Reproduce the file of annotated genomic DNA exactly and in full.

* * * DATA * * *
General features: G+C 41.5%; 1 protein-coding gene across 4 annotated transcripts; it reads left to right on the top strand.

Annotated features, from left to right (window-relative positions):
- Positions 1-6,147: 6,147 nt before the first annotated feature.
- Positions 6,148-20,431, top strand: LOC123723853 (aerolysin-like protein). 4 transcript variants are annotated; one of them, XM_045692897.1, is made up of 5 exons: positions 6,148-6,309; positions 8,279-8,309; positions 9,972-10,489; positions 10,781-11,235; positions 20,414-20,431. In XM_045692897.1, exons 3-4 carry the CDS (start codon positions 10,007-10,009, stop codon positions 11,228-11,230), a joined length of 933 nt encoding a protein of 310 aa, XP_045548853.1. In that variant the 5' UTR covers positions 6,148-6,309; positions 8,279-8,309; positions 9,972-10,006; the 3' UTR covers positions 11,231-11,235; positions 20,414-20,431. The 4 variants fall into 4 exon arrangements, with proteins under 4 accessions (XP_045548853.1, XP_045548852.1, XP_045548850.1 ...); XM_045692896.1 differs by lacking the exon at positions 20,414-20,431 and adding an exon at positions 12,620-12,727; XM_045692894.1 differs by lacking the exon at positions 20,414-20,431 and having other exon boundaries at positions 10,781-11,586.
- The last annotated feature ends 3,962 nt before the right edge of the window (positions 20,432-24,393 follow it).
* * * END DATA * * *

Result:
General features: G+C 41.5%; 1 protein-coding gene across 4 annotated transcripts; it reads left to right on the top strand.

Annotated features, from left to right (window-relative positions):
- Positions 1-6,147: 6,147 nt before the first annotated feature.
- Positions 6,148-20,431, top strand: LOC123723853 (aerolysin-like protein). 4 transcript variants are annotated; one of them, XM_045692897.1, is made up of 5 exons: positions 6,148-6,309; positions 8,279-8,309; positions 9,972-10,489; positions 10,781-11,235; positions 20,414-20,431. In XM_045692897.1, exons 3-4 carry the CDS (start codon positions 10,007-10,009, stop codon positions 11,228-11,230), a joined length of 933 nt encoding a protein of 310 aa, XP_045548853.1. In that variant the 5' UTR covers positions 6,148-6,309; positions 8,279-8,309; positions 9,972-10,006; the 3' UTR covers positions 11,231-11,235; positions 20,414-20,431. The 4 variants fall into 4 exon arrangements, with proteins under 4 accessions (XP_045548853.1, XP_045548852.1, XP_045548850.1 ...); XM_045692896.1 differs by lacking the exon at positions 20,414-20,431 and adding an exon at positions 12,620-12,727; XM_045692894.1 differs by lacking the exon at positions 20,414-20,431 and having other exon boundaries at positions 10,781-11,586.
- The last annotated feature ends 3,962 nt before the right edge of the window (positions 20,432-24,393 follow it).